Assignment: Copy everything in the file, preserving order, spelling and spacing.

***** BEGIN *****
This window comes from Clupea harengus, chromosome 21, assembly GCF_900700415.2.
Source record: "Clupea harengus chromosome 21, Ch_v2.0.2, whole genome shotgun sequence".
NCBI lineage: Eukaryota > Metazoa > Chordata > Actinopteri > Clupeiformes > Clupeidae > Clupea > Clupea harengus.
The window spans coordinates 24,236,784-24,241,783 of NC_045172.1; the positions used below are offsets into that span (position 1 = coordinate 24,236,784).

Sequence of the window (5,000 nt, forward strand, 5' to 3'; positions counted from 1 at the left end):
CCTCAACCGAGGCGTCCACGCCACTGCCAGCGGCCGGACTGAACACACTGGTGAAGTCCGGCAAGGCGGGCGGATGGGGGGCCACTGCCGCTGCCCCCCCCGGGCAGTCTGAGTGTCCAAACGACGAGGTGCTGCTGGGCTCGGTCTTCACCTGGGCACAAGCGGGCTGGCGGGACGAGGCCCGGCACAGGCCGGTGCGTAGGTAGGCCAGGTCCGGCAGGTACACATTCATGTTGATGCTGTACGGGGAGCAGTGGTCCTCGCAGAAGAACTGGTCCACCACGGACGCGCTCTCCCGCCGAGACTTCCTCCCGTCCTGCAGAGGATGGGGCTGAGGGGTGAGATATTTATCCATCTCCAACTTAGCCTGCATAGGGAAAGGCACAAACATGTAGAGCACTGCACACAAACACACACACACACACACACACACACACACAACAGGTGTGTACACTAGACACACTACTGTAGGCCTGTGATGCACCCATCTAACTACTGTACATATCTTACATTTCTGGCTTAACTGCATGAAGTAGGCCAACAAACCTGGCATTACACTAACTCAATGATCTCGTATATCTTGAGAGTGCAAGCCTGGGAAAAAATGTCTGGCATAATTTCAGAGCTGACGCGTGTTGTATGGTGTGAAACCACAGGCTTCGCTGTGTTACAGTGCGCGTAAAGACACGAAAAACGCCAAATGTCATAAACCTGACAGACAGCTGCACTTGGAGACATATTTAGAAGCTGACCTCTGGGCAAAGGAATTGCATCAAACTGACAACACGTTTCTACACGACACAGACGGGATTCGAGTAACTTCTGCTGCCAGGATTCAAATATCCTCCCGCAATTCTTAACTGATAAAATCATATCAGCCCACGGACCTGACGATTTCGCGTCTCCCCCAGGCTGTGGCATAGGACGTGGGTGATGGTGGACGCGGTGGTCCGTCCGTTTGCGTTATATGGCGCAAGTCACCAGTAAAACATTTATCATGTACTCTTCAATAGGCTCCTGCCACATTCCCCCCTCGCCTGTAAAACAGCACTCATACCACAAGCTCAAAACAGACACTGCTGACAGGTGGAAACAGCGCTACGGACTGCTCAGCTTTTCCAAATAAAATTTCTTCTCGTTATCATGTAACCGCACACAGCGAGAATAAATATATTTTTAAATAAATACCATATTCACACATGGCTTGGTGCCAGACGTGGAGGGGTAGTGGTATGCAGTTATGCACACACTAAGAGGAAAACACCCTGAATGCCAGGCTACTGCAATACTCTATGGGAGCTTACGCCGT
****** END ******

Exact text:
This window comes from Clupea harengus, chromosome 21, assembly GCF_900700415.2.
Source record: "Clupea harengus chromosome 21, Ch_v2.0.2, whole genome shotgun sequence".
NCBI lineage: Eukaryota > Metazoa > Chordata > Actinopteri > Clupeiformes > Clupeidae > Clupea > Clupea harengus.
The window spans coordinates 24,236,784-24,241,783 of NC_045172.1; the positions used below are offsets into that span (position 1 = coordinate 24,236,784).

Sequence of the window (5,000 nt, forward strand, 5' to 3'; positions counted from 1 at the left end):
CCTCAACCGAGGCGTCCACGCCACTGCCAGCGGCCGGACTGAACACACTGGTGAAGTCCGGCAAGGCGGGCGGATGGGGGGCCACTGCCGCTGCCCCCCCCGGGCAGTCTGAGTGTCCAAACGACGAGGTGCTGCTGGGCTCGGTCTTCACCTGGGCACAAGCGGGCTGGCGGGACGAGGCCCGGCACAGGCCGGTGCGTAGGTAGGCCAGGTCCGGCAGGTACACATTCATGTTGATGCTGTACGGGGAGCAGTGGTCCTCGCAGAAGAACTGGTCCACCACGGACGCGCTCTCCCGCCGAGACTTCCTCCCGTCCTGCAGAGGATGGGGCTGAGGGGTGAGATATTTATCCATCTCCAACTTAGCCTGCATAGGGAAAGGCACAAACATGTAGAGCACTGCACACAAACACACACACACACACACACACACACACACAACAGGTGTGTACACTAGACACACTACTGTAGGCCTGTGATGCACCCATCTAACTACTGTACATATCTTACATTTCTGGCTTAACTGCATGAAGTAGGCCAACAAACCTGGCATTACACTAACTCAATGATCTCGTATATCTTGAGAGTGCAAGCCTGGGAAAAAATGTCTGGCATAATTTCAGAGCTGACGCGTGTTGTATGGTGTGAAACCACAGGCTTCGCTGTGTTACAGTGCGCGTAAAGACACGAAAAACGCCAAATGTCATAAACCTGACAGACAGCTGCACTTGGAGACATATTTAGAAGCTGACCTCTGGGCAAAGGAATTGCATCAAACTGACAACACGTTTCTACACGACACAGACGGGATTCGAGTAACTTCTGCTGCCAGGATTCAAATATCCTCCCGCAATTCTTAACTGATAAAATCATATCAGCCCACGGACCTGACGATTTCGCGTCTCCCCCAGGCTGTGGCATAGGACGTGGGTGATGGTGGACGCGGTGGTCCGTCCGTTTGCGTTATATGGCGCAAGTCACCAGTAAAACATTTATCATGTACTCTTCAATAGGCTCCTGCCACATTCCCCCCTCGCCTGTAAAACAGCACTCATACCACAAGCTCAAAACAGACACTGCTGACAGGTGGAAACAGCGCTACGGACTGCTCAGCTTTTCCAAATAAAATTTCTTCTCGTTATCATGTAACCGCACACAGCGAGAATAAATATATTTTTAAATAAATACCATATTCACACATGGCTTGGTGCCAGACGTGGAGGGGTAGTGGTATGCAGTTATGCACACACTAAGAGGAAAACACCCTGAATGCCAGGCTACTGCAATACTCTATGGGAGCTTACGCCGT